Human Rights Defenders for Free Elections

Праваабарончы цэнтр «Вясна» беларускі хельсінкскі камітэт


CEC rejects procedure of transparent vote count

The Belarusian Helsinki Committee has received a response to its appeal to the Central Election Commission. In its address, the BHC asked to implement three simple solutions, which could considerably improve the transparency of the electoral process:

  1. Publish separate results of voting for each polling station;
  2. Provide observers working at the polling stations with certified copies of the protocols about the results of voting;
  3. Establish the exact procedure of vote count, with the mark on each ballot announced and demonstrated to the election commission members and observers.

The Central Election Commission says precise counting procedures are "the establishment of new rights and obligations for members of election commissions, additions to the procedure of counting of votes," which the CEC is not empowered to do. Meanwhile, the CEC further writes that the guidelines for members of election commissions clarify the provisions of Article 55 of the Electoral Code regulating the procedure of counting of votes. "They are not only explained, but also detailed, which secures their implementation by the precinct commissions in the sequence and under the procedure established by law. The division of responsibilities among the members of the commission is the function of its chairman,” says the CEC. That is, the CEC detailed the procedure of vote count and described the responsibilities of the members of election commissions, despite claims of lack of jurisdiction.

With regard to receiving a certified copy of the final protocol, the Central Election Commission once again refers to lack of jurisdiction, saying that it requires regulation by the Electoral Code. The EC now indicates that "the observer has the right to make a copy of the protocol with his own means. Otherwise, legislators would have indicated the observer’s right to receive a certified copy of the document and therefore the obligation of the commission chairperson to issue a certified copy,” according to the CEC.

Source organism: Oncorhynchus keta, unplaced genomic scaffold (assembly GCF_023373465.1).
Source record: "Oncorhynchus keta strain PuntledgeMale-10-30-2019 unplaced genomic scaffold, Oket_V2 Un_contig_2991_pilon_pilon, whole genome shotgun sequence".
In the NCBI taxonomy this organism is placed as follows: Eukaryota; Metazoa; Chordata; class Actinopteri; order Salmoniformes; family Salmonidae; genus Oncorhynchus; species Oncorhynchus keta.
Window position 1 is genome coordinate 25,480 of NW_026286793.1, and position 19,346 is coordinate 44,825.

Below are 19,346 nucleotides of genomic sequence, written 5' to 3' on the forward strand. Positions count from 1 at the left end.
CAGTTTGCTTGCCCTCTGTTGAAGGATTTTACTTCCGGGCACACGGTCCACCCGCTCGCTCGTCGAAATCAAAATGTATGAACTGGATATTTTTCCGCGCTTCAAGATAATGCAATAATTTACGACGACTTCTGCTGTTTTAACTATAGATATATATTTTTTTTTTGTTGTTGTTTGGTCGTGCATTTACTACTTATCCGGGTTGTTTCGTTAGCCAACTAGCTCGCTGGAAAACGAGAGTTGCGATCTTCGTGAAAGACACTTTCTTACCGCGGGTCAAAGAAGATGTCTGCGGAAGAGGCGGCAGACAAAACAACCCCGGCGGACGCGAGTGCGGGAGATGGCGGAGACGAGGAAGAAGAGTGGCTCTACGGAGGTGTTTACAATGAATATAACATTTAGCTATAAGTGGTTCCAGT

A similar reason is cited by the CEC when answering the proposition to publish separate voting results – “it is not provided by law.” “The proposals for the Central Election Commission on three items contained in the appeal cannot be executed because they are essentially separate legal provisions that provide for changes in legislation,” says the CEC.

The answer is commented upon by Chairman of the Belarusian Helsinki Committee Aleh Hulak:

It is surprising how flexible the Central Election Commission is when understanding and applying the Electoral Code.

First, the Central Election Commission introduces a rule, which is not provided by the EC, for example, that observers who have been deprived of their accreditation have no right to re-accreditation, then it so narrowly interprets its powers that it cannot increase the transparency of the electoral process.

According to Article 33 of the Electoral Code, the Central Commission, among other things:

3) provides clarifications regarding the legislation of the Republic of Belarus on elections, referendums, recall of deputies and members of the Council of the Republic for the purpose of its uniform implementation;

5) directs activities of electoral commissions, commissions on the referendum, commissions on the holding of voting for recall of deputies, hear their information, provide to these commissions methodological, organizational and technical support;

6) when required, decides in essence issues pertaining to the competence of a lower commission;

The EC regulates the procedure of counting of votes, but there is no clear description of the way in which members of the commission must determine the number of ballots for a particular candidate. The usual practice is when each member of the precinct commission simultaneously counts only a pack of ballots and the result are transferred to the chairman on a sheet of paper. And none of the commission members, and the observers can be sure that the result is in fact true. In its guidelines, the Central Election Commission provides guidance to the precinct commissions that this procedure is determined by the chairman. In this situation, it seems, to put it mildly, a trick to refuse to give guidance in the framework of the existing guidelines that is important to use the method of counting of ballots, which gives credence to this calculation.

But, of course, the height of the CEC’s liberalism and modesty is being unable to demand that the subordinate territorial commissions provided data on the voting results from all polling station commissions in the electronic form (or on paper). If only these valuable qualities could be applied in accordance with Article 59 of the Constitution to ensure the conduct of genuinely transparent elections, and not vice versa.

"Human Rights Defenders for Free Elections"